By David Alexander
Washington (Reuters) - The Obama administration told defense contractors on Monday they would not have to issue notices just before the November presidential election warning workers of potential layoffs due to looming budget cuts.
The Labor Department advisory said the circumstances surrounding the planned cuts were too uncertain to require defense and other federal contractors to comply with provisions of a law requiring employees to be notified 60 days before major layoffs or plant closures.
Under current law, the U.S. Defense Department is facing across-the-board budget cuts beginning January 2 aimed at cutting $500 billion in projected national security spending over the next decade.
Under the Worker Adjustment and Retraining and Notification ACT, companies have to send out notices 60 days ahead of time advising their employees of impending mass layoffs or plant closures.
If notices were sent out ahead of the impending budget cuts, the workers would be receiving them just before the November 6 presidential election.
Apart from the January reductions, the Pentagon is working to trim spending by $487 billion as ordered by the Budget Control Act last year.
Lawmakers from both parties say they oppose the across-the-board cuts that will hit in January under a process known as sequestration, but they have not been able to agree on alternative ways to reduce spending.
Representative Gerry Connolly, a Democrat from Virginia, said on Monday Congress should cancel its annual August recess to focus instead on stopping the $500 billion in automatic spending cuts.
Congress has only 11 more legislative days, he said, to broker a deal halting the cuts before the November election. If the two parties are unable to agree on a deal before the end of the term, the issue may be taken up in a post-election "lame-duck" session of Congress.
"We got to stay in session and solve this problem," Connolly told reporters after speaking at a rally to protest sequestration. "It is not rocket science."
CALL FOR COMPROMISE
The rally, held by Northrop Grumman Corp, brought together defense industry leaders and members of the Virginia Congressional delegation, as well as Virginia Governor Bob McDonnell, who urged Congress and the White House to find a solution to stop the expansive budget cuts, citing the more than 200,000 Virginia jobs at risk if a deal is not reached.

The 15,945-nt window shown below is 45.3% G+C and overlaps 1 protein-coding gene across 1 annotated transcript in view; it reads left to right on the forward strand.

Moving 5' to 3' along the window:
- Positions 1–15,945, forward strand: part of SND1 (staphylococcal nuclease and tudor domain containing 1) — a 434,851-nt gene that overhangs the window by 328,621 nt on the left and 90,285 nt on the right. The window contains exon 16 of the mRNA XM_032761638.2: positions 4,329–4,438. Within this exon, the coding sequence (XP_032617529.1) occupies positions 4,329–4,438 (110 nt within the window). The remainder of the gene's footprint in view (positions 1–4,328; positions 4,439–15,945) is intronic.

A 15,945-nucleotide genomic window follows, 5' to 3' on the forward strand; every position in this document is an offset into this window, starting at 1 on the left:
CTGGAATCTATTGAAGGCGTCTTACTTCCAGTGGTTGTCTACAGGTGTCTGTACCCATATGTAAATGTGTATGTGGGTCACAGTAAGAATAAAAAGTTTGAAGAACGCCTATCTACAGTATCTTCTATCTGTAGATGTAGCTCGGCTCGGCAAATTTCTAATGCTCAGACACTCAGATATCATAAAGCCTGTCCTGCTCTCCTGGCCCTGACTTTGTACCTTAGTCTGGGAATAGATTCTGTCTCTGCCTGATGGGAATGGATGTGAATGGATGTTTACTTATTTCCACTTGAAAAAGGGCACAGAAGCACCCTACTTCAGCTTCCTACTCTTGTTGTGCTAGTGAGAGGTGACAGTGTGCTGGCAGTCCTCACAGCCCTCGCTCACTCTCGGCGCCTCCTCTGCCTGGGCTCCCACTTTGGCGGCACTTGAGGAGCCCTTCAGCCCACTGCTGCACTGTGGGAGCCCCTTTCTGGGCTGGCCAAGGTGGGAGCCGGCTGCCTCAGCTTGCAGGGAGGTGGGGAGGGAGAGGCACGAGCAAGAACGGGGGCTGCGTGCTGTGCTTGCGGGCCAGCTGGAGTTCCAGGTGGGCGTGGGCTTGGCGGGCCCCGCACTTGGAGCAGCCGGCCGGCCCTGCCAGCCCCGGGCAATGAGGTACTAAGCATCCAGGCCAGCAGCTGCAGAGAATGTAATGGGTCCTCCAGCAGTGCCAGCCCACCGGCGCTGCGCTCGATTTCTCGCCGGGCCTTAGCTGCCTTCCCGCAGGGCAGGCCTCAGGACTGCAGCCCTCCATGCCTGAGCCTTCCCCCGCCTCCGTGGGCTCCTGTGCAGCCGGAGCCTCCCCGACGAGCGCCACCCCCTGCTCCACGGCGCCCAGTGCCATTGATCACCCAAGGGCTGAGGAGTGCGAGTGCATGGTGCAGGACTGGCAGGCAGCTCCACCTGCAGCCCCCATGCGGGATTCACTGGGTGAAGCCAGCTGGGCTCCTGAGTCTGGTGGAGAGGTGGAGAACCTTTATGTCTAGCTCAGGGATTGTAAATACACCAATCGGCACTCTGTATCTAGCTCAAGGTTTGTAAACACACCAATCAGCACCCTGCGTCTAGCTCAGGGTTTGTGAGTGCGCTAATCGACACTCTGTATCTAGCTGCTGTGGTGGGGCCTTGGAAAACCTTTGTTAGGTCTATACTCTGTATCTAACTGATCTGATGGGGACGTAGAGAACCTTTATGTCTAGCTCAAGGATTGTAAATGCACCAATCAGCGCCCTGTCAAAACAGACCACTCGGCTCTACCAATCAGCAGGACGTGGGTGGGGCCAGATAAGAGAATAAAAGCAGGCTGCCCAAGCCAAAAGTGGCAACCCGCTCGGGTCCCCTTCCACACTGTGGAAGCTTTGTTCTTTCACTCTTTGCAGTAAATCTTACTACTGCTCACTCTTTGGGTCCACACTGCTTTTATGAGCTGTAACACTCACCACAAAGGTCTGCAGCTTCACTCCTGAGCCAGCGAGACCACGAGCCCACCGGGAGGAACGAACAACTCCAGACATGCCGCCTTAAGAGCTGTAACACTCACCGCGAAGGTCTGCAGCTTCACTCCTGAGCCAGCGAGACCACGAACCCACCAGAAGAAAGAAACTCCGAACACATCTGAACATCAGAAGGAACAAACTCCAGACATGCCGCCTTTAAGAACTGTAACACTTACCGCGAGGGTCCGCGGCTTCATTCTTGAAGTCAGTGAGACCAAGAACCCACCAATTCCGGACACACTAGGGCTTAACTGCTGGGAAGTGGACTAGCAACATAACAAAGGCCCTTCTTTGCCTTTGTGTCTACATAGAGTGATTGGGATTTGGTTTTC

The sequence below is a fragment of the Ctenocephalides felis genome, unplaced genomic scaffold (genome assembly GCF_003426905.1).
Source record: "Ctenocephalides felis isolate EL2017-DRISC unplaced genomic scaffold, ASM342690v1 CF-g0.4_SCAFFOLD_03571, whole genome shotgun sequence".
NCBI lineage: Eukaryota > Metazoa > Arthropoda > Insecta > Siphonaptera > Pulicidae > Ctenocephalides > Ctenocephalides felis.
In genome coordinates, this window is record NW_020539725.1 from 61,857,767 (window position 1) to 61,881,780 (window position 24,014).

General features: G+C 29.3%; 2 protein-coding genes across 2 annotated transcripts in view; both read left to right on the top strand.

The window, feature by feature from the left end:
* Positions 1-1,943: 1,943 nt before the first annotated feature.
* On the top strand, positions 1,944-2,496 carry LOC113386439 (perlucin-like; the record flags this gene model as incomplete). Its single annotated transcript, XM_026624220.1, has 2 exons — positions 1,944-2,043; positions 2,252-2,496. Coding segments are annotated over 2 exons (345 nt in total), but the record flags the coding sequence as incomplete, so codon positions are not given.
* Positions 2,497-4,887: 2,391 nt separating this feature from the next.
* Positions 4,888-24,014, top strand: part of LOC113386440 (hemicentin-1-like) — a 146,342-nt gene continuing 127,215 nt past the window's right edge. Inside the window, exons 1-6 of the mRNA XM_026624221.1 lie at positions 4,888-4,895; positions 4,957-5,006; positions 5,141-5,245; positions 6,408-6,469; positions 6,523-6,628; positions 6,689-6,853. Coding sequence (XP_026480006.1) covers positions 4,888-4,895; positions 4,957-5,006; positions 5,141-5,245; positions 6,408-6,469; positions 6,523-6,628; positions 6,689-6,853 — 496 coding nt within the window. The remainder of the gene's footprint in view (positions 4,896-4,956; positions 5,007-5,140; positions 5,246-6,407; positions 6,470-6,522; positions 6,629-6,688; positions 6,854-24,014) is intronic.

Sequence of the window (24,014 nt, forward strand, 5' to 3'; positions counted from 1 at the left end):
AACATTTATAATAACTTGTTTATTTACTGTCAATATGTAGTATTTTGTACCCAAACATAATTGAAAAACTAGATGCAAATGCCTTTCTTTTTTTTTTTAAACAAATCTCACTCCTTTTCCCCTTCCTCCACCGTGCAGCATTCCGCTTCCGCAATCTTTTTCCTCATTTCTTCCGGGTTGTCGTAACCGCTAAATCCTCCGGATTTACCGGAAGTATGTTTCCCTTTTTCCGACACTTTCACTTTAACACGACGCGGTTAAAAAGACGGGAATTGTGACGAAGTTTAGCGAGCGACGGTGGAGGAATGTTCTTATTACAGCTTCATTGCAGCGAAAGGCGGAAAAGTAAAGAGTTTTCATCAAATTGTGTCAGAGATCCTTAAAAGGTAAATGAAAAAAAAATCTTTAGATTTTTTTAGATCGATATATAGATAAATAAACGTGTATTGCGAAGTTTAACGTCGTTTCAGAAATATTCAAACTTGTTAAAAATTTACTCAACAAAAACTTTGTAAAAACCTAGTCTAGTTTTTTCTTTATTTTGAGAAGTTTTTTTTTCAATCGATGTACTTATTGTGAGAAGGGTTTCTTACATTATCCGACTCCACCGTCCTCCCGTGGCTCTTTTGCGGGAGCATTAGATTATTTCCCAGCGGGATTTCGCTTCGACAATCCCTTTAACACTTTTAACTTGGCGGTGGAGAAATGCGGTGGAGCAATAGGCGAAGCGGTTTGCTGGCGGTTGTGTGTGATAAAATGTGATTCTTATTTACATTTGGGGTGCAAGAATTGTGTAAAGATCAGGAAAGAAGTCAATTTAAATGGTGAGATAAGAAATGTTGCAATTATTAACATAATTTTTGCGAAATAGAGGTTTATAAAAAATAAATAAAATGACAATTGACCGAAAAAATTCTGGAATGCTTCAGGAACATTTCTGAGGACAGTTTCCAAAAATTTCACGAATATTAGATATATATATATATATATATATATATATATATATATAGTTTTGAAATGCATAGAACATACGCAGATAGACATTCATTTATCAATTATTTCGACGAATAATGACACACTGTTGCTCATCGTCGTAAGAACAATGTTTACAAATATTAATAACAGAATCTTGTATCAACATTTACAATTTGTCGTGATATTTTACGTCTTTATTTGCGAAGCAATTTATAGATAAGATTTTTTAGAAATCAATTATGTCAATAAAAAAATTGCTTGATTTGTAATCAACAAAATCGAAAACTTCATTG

More than 2.14 million jobs nationally could be lost because of sequestration, a George Mason University analysis for the Aerospace Industries Association said.
McDonnell, a Republican, called for a compromise between Republicans and Democrats in Congress, saying a practical solution that includes cuts and revenue increases must be agreed on.
"We know we got to get our fiscal house in order, but it's got to be in a way that is systematic, that is practical, that looks out for the American war fighter and the men and women of the private sector that support them," McDonnell said. "That's not the way this was done."
The Labor Department decision drew swift condemnation from Republican Representative Buck McKeon, head of the Armed Services committee, who called it "politically motivated."
McKeon said instead of trying to find a way to avert the cuts, "the president is focused on preventing advance notice to American workers that their jobs are at risk and on perpetuating uncertainty."
"People will still get laid off because of the president's irresponsibility, but they won't have the notice to protect themselves and their families," McKeon said. "The president is doing nothing to look out for the American worker and is using our troops as leverage to push his failed political agenda."
The Labor Department said that the law did not apply in the current circumstances because while sequestration may occur, efforts are being made to avoid it.
So "even the occurrence of sequestration is not necessarily foreseeable," the guidance said. It said relevant case law would not require employers to provide notices under the current conditions.
(Additional reporting by Lauren French; editing by Mohammad Zargham)